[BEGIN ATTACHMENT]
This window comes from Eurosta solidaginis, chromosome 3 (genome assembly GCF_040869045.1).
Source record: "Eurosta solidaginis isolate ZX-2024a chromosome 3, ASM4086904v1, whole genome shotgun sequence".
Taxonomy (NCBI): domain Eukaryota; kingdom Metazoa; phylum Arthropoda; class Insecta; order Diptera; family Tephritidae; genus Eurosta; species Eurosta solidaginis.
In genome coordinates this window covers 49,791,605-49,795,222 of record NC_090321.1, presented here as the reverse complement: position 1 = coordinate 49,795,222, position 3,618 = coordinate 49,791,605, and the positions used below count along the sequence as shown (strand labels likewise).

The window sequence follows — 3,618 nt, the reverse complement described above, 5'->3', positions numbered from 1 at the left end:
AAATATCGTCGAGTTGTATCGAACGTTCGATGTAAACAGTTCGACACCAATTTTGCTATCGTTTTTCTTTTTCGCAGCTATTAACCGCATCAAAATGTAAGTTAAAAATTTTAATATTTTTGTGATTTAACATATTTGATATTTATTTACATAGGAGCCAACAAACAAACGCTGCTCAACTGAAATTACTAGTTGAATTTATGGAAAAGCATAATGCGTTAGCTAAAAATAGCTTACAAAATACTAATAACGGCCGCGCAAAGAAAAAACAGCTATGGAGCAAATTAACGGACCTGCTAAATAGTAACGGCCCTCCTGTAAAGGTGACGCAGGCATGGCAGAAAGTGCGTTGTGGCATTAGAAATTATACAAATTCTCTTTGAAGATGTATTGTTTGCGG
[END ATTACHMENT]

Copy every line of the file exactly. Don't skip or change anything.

This window comes from Eurosta solidaginis, chromosome 3 (genome assembly GCF_040869045.1).
Source record: "Eurosta solidaginis isolate ZX-2024a chromosome 3, ASM4086904v1, whole genome shotgun sequence".
Taxonomy (NCBI): domain Eukaryota; kingdom Metazoa; phylum Arthropoda; class Insecta; order Diptera; family Tephritidae; genus Eurosta; species Eurosta solidaginis.
In genome coordinates this window covers 49,791,605-49,795,222 of record NC_090321.1, presented here as the reverse complement: position 1 = coordinate 49,795,222, position 3,618 = coordinate 49,791,605, and the positions used below count along the sequence as shown (strand labels likewise).

The window sequence follows — 3,618 nt, the reverse complement described above, 5'->3', positions numbered from 1 at the left end:
AAATATCGTCGAGTTGTATCGAACGTTCGATGTAAACAGTTCGACACCAATTTTGCTATCGTTTTTCTTTTTCGCAGCTATTAACCGCATCAAAATGTAAGTTAAAAATTTTAATATTTTTGTGATTTAACATATTTGATATTTATTTACATAGGAGCCAACAAACAAACGCTGCTCAACTGAAATTACTAGTTGAATTTATGGAAAAGCATAATGCGTTAGCTAAAAATAGCTTACAAAATACTAATAACGGCCGCGCAAAGAAAAAACAGCTATGGAGCAAATTAACGGACCTGCTAAATAGTAACGGCCCTCCTGTAAAGGTGACGCAGGCATGGCAGAAAGTGCGTTGTGGCATTAGAAATTATACAAATTCTCTTTGAAGATGTATTGTTTGCGG